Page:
Allen Park — Jim Schwartz was unable to snap the Super Bowl streak in Detroit.
But while he scratched that itch in Philadelphia, Schwartz also seems poised to someday foil the coaching curse that comes with leading the Lions.
Not only have the Lions not played in the Super Bowl since its 1967 inception, only one of the 15 former head coaches in that span has been hired for another head coaching job: Dick Jauron, who coached five games for Detroit in 2005 on an interim basis and later coached Buffalo for four seasons.
It seems mathematically impossible, given the coaching carousel that seems to stop at the same names over and over again in the league.
Take Adam Gase, for instance, who made news with a dig Wednesday at his own Lions coaching past, incorrectly intimating that he was probably more than a 23-point underdog sometime in his five seasons as a low-level assistant with Detroit.
Well, he wasn’t. But at 41, Gase is already on his second head coaching position in the league, going straight from Miami to the New York Jets despite a 23-25 record in three seasons with the Dolphins.
There’s plenty of retread stories like that, but not for many former Lions coaches over the years.
Eagles head coach Doug Pederson thinks Schwartz, who will face the Lions as a coordinator for the third time Sunday since being fired by the team in 2013, could buck that trend.
“He has had a really good track record as a defensive coordinator and also here with me in Philadelphia,” Pederson said. “The defenses that he’s coordinated over his career and it’s a little surprising that he hasn’t. He’s a really good coach.”
Since his firing, Schwartz’s record against Detroit is 1-1, including a 17-14 come-from-behind win in 2014 for Buffalo after which his players carried him off the field, per his wishes.
In Schwartz’s first season with Philadelphia in 2016, the Lions beat the Eagles, 24-23, on a late Matt Prater field goal for coach Jim Caldwell's team.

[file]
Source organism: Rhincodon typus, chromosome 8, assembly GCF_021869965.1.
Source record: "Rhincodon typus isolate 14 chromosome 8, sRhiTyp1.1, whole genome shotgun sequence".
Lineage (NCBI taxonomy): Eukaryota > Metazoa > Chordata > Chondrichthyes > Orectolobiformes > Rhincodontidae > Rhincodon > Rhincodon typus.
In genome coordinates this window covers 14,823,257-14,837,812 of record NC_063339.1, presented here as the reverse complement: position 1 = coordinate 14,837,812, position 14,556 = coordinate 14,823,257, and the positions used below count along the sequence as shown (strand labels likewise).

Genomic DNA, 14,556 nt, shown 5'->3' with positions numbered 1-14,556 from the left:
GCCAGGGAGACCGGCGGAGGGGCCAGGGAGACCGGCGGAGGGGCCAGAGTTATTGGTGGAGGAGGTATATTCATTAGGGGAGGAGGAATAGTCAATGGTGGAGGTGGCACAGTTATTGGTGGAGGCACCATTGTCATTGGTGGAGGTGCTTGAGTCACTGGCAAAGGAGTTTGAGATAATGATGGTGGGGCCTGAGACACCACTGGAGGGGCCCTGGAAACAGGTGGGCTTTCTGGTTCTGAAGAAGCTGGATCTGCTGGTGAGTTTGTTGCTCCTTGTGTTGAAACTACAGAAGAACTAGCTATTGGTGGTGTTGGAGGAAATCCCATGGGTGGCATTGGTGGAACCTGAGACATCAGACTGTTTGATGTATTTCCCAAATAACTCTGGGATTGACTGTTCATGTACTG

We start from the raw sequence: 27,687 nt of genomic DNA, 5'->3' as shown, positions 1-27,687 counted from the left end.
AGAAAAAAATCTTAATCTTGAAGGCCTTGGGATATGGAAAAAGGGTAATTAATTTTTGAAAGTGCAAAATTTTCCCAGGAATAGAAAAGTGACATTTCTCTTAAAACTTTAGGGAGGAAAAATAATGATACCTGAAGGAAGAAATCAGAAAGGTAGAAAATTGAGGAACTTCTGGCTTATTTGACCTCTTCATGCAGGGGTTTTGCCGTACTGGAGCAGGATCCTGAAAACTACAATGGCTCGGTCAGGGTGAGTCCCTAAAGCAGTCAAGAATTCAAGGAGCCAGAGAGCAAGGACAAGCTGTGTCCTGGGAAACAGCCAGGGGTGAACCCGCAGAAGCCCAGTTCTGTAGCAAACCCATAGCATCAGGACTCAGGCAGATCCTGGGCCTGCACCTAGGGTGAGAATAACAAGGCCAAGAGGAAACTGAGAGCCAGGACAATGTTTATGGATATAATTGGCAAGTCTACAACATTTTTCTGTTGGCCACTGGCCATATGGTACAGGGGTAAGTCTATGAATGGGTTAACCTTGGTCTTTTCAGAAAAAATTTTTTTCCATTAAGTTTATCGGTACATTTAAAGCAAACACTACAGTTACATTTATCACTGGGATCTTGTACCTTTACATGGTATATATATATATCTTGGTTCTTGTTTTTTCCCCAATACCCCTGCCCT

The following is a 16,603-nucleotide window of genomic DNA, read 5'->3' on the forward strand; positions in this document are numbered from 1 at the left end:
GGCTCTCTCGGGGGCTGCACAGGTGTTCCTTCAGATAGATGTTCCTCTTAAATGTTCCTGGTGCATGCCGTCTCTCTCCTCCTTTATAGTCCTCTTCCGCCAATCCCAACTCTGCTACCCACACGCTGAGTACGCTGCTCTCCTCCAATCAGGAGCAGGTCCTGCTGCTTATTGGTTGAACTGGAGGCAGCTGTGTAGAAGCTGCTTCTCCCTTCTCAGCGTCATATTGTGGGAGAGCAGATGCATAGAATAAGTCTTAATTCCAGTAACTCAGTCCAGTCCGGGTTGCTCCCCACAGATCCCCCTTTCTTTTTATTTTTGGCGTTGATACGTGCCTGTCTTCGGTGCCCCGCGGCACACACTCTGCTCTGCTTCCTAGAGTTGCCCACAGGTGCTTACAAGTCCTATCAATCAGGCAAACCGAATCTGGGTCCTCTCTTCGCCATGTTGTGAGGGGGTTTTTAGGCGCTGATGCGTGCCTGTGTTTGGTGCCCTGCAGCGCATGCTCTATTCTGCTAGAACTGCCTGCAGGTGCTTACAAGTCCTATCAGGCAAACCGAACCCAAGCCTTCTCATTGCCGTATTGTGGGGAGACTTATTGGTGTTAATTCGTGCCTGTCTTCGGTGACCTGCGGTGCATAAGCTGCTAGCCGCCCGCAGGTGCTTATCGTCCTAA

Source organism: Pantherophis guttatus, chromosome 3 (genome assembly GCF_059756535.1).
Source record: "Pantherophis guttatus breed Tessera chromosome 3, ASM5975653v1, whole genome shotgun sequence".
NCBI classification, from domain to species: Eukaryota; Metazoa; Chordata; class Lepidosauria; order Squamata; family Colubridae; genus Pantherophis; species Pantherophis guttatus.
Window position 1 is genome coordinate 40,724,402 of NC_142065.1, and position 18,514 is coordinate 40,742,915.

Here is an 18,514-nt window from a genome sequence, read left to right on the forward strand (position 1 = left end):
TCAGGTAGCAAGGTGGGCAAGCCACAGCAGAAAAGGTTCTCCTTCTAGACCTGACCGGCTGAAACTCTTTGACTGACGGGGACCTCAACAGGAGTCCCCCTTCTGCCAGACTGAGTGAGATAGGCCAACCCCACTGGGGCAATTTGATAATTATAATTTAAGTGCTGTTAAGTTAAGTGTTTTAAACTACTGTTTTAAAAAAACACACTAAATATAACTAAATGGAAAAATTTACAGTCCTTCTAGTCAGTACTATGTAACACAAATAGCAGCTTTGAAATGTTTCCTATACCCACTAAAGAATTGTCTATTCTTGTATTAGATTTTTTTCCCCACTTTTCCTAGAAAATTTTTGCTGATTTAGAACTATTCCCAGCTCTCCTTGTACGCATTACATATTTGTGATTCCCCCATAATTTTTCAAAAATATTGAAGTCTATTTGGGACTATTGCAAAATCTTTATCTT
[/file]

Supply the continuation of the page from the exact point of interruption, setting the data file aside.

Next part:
Hired after the winless 2008 season and brought in the same offseason the Lions drafted Matthew Stafford first overall, Schwartz went 29-51 with one playoff loss in five seasons with the Lions.
“I appreciate him a lot for giving me the chance,” said Stafford, who said he has stayed in touch with Schwartz. “We did a lot of good things to get us to where we are now, which I’m proud of, and I know he is too.
“His guys play extremely hard, they’re in the right spot, they play aggressive. Year in and year out, they’re really good defenses, they’re top echelon defenses. And this one seems to be no different.”
The praise also came to Stafford from Schwartz, who told Philadelphia reporters Tuesday that Stafford was comparable to last week’s opponent, Atlanta’s Matt Ryan.
“There’s a lot of carryover from that style that we saw last week,” Schwartz said. “Matt Ryan was the same way. It was move the ball around to a lot of different targets, throw accurate passes, manage the game. All the good quarterbacks do that and I’d put Stafford in that category.”
Schwartz noted Stafford’s arm strength but said his ability as a game manager has “gone a little bit under the radar.”
Only Stafford, punter Sam Martin, long snapper Don Muhlbach and cornerback Darius Slay are left from Schwartz’s last Lions team in 2013.
“Wow, it shows you how much turnover there is in this league because it really doesn’t seem that long ago,” Schwartz said. “Maybe it has been.”
Since his Detroit days, Schwartz has reassumed his post as one of the league’s most well-regarded defensive coordinators, a reputation he established in Tennessee. He spent one season in Buffalo and is in his fourth season with the Eagles, a run that included a Super Bowl LII win against the New England Patriots and their former defensive coordinator Matt Patricia.
“Personally I try to not look back at that Super Bowl,” the Lions coach said Wednesday of the 41-33 game, his last with New England.
Philadelphia features Schwartz’s 4-3 alignment, led up front by four-time Pro Bowler Fletcher Cox inside and outside by defensive end Brandon Graham, a Detroit Crockett and Michigan product.
“They’re really masters at creating minus-yards plays and just creating pressure,” Lions defensive coordinator Paul Pasqualoni said. “(Schwartz has) always done a really good job of making the quarterback uncomfortable with the marriage of rush and coverage.”
Though the coverage has been strong with three interceptions early this season, there hasn’t been much rush: The Eagles are tied for 28th in the league with two sacks through two games.
Philadelphia brought aggressive blitzes in key spots Sunday during a 24-20 loss to Atlanta, but the result for Ryan was one Stafford would like to replicate against Schwartz this weekend.
“He’s very, very aggressive — you could see the other night, he was really going after the Falcons, but he could also change that at any moment if he needed to — he could go to full coverage,” Lions offensive coordinator Darrell Bevell said. “He has everything that he needs to, he has all the personnel that he needs, and he knows how to use those players well.”
Lions at Eagles
Kickoff: 1 p.m. Sunday, Lincoln Financial Field, Philadelphia
Records: Lions 1-0-1, Eagles 1-1
Line: Eagles by 6
Matt Schoch is a freelance writer.